In short, make your practice sessions as similar to a performance as possible. This turns your practice sessions into "dress rehearsals". When it comes to performing you will feel like you have done this many times before. This won't totally eliminate all nervousness but it will greatly reduce a lot of performance anxiety. Your preparation or practice will increase your chances of success and reduce your chances of failing which should greatly reduce your nervousness.

    By failing to prepare, you are preparing to fail. Benjamin Franklin


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  6. #5

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  7. #6

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    I got some great advice from Mick Goodrick, second hand from Gary Burton. Long story short, don't try to change how you feel, change how you feel about how you feel. Don't see it as a fear' to be overcome, but embrace it as your body ramping up your energy to later invest in your performance. Best wishes for your music!

    PK

  8. #7

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    With a group, vocal or instrumental, I'm never nervous. The few times I solo on trombone (classical type) I'm barely nervous as I don't take my t-bone that seriously.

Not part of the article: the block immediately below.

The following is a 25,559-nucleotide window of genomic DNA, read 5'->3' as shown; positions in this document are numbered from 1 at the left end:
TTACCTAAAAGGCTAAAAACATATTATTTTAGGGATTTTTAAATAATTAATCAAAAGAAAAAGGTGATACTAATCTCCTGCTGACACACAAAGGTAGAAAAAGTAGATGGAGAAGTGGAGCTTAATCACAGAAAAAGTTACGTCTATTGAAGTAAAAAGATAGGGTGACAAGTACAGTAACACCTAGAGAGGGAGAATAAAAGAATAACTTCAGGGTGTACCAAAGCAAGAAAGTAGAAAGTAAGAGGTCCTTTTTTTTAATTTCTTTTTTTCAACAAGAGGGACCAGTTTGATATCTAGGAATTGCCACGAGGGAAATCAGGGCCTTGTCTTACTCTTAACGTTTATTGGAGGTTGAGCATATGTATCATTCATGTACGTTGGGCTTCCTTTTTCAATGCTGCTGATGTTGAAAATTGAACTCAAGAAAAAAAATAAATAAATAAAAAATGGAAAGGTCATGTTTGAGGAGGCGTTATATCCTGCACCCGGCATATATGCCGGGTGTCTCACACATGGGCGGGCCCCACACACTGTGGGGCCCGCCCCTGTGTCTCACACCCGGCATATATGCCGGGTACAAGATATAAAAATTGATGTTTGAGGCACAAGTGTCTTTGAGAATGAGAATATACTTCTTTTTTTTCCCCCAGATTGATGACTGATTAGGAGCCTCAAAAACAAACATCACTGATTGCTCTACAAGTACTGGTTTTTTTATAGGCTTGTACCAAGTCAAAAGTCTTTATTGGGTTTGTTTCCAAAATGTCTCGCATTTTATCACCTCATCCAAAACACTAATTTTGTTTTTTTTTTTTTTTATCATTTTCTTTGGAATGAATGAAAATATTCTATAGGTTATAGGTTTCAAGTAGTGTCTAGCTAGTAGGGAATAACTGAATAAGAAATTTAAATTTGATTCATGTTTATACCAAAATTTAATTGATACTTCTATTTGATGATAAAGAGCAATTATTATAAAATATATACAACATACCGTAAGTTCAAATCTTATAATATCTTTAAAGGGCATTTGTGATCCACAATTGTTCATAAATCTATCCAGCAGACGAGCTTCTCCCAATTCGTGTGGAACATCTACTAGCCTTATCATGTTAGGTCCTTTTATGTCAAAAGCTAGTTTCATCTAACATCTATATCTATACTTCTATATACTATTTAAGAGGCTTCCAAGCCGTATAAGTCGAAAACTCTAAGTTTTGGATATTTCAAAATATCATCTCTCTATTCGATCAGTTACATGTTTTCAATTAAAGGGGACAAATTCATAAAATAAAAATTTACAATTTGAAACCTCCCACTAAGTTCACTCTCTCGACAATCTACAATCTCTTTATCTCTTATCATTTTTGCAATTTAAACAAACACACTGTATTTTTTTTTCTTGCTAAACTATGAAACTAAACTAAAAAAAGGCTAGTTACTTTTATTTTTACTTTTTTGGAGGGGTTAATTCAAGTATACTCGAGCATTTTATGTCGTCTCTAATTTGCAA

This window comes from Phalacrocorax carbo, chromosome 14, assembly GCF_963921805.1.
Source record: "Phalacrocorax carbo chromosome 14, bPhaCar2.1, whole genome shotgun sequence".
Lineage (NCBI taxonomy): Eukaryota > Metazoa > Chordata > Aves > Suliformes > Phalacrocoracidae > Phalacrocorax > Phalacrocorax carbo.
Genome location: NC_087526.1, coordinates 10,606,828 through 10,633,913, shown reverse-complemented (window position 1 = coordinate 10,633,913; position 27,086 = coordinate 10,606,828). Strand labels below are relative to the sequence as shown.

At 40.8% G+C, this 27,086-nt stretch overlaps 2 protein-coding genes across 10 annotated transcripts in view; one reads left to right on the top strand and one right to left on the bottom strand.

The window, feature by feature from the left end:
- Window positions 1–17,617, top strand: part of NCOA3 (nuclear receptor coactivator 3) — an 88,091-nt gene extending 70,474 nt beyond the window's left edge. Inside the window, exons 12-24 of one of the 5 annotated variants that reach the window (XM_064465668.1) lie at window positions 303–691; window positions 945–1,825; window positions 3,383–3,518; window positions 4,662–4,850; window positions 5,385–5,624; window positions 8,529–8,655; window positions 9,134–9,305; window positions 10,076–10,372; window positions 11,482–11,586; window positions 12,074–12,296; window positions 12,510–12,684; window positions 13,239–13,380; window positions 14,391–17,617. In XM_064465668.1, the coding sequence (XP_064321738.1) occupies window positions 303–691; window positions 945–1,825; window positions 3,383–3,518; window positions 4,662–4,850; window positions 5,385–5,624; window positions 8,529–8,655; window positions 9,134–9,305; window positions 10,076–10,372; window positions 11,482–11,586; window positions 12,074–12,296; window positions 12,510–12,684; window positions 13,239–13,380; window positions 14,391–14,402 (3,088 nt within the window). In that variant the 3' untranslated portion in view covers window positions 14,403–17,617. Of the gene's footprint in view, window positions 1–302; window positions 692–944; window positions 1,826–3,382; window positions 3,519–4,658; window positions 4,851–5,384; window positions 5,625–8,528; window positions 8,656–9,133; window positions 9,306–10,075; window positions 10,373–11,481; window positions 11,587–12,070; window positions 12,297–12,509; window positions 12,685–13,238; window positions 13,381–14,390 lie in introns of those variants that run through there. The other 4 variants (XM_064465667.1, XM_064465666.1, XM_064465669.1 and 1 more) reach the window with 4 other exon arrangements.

Soloing on guitar or vocal .. now, that's a different thing. VASTLY different. Sometimes I just go through it, sometimes I have a rocky moment or two.

    On the background video snips for Cream's 2005 reunion, just before the first performance, drummer Ginger Baker was asked if he's nervous. It's by far the biggest gig he's been involved in for 40 years. Naw, not at all. Goes on to say everyone there is just out to have a good time *with* you, he doesn't even understand what's to be nervous about.

    Huh. I can intellectually try to mimic that before performing but emotionally? Not hardly ... lol.

    And just the idea of recording something to put up here gives me the heebies! Even knowing it would be a supportive discussion of the ... ahem ... many things I could improve in, and helpful, wouldn't make it any less of a feeling of running out ... naked.

    I can do it and know I'll laugh later, as I did with both classical vocal lessons and performances, but still ... the final prep moments ... oh ... dang ...

    Very much like the last few moments before jumping out of those Cessna 172's all those years ago.

    Stumbling fingers still need love ...
    Last edited by R Neil; 04-01-2017 at 01:16 PM.

  9. #8

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    It used to be a real problem, but thankfully seems to have receded.